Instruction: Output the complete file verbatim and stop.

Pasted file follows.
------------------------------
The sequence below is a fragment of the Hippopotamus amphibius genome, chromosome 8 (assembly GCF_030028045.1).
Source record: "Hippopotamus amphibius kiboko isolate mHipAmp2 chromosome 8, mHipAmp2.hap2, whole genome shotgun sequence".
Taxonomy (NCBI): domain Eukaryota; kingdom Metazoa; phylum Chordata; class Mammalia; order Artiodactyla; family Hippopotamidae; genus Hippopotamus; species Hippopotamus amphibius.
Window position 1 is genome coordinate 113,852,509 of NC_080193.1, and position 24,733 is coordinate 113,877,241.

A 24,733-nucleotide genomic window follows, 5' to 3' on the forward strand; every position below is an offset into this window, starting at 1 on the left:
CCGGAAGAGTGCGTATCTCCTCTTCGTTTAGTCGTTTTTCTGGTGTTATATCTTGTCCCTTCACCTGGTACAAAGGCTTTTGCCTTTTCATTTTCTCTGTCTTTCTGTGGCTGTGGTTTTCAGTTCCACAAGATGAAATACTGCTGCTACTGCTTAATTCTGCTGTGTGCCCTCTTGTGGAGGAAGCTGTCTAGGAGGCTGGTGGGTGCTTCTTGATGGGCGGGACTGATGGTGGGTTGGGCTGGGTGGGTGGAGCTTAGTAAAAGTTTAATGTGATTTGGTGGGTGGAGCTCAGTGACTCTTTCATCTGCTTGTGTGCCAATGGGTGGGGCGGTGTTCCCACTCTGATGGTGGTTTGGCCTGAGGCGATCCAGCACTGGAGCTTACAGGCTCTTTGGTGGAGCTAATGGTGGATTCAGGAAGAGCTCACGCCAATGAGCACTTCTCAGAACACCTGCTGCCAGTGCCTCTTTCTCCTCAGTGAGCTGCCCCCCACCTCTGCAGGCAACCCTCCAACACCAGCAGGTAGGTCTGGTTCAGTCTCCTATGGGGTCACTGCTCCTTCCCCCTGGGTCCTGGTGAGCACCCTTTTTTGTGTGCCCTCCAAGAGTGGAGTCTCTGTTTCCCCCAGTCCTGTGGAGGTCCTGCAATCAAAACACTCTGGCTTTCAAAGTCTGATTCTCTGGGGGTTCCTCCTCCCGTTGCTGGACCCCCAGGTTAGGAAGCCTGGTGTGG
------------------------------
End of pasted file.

The sequence below is a fragment of the Hippopotamus amphibius genome, chromosome 8 (assembly GCF_030028045.1).
Source record: "Hippopotamus amphibius kiboko isolate mHipAmp2 chromosome 8, mHipAmp2.hap2, whole genome shotgun sequence".
Taxonomy (NCBI): domain Eukaryota; kingdom Metazoa; phylum Chordata; class Mammalia; order Artiodactyla; family Hippopotamidae; genus Hippopotamus; species Hippopotamus amphibius.
Window position 1 is genome coordinate 113,852,509 of NC_080193.1, and position 24,733 is coordinate 113,877,241.

A 24,733-nucleotide genomic window follows, 5' to 3' on the forward strand; every position below is an offset into this window, starting at 1 on the left:
CCGGAAGAGTGCGTATCTCCTCTTCGTTTAGTCGTTTTTCTGGTGTTATATCTTGTCCCTTCACCTGGTACAAAGGCTTTTGCCTTTTCATTTTCTCTGTCTTTCTGTGGCTGTGGTTTTCAGTTCCACAAGATGAAATACTGCTGCTACTGCTTAATTCTGCTGTGTGCCCTCTTGTGGAGGAAGCTGTCTAGGAGGCTGGTGGGTGCTTCTTGATGGGCGGGACTGATGGTGGGTTGGGCTGGGTGGGTGGAGCTTAGTAAAAGTTTAATGTGATTTGGTGGGTGGAGCTCAGTGACTCTTTCATCTGCTTGTGTGCCAATGGGTGGGGCGGTGTTCCCACTCTGATGGTGGTTTGGCCTGAGGCGATCCAGCACTGGAGCTTACAGGCTCTTTGGTGGAGCTAATGGTGGATTCAGGAAGAGCTCACGCCAATGAGCACTTCTCAGAACACCTGCTGCCAGTGCCTCTTTCTCCTCAGTGAGCTGCCCCCCACCTCTGCAGGCAACCCTCCAACACCAGCAGGTAGGTCTGGTTCAGTCTCCTATGGGGTCACTGCTCCTTCCCCCTGGGTCCTGGTGAGCACCCTTTTTTGTGTGCCCTCCAAGAGTGGAGTCTCTGTTTCCCCCAGTCCTGTGGAGGTCCTGCAATCAAAACACTCTGGCTTTCAAAGTCTGATTCTCTGGGGGTTCCTCCTCCCGTTGCTGGACCCCCAGGTTAGGAAGCCTGGTGTGG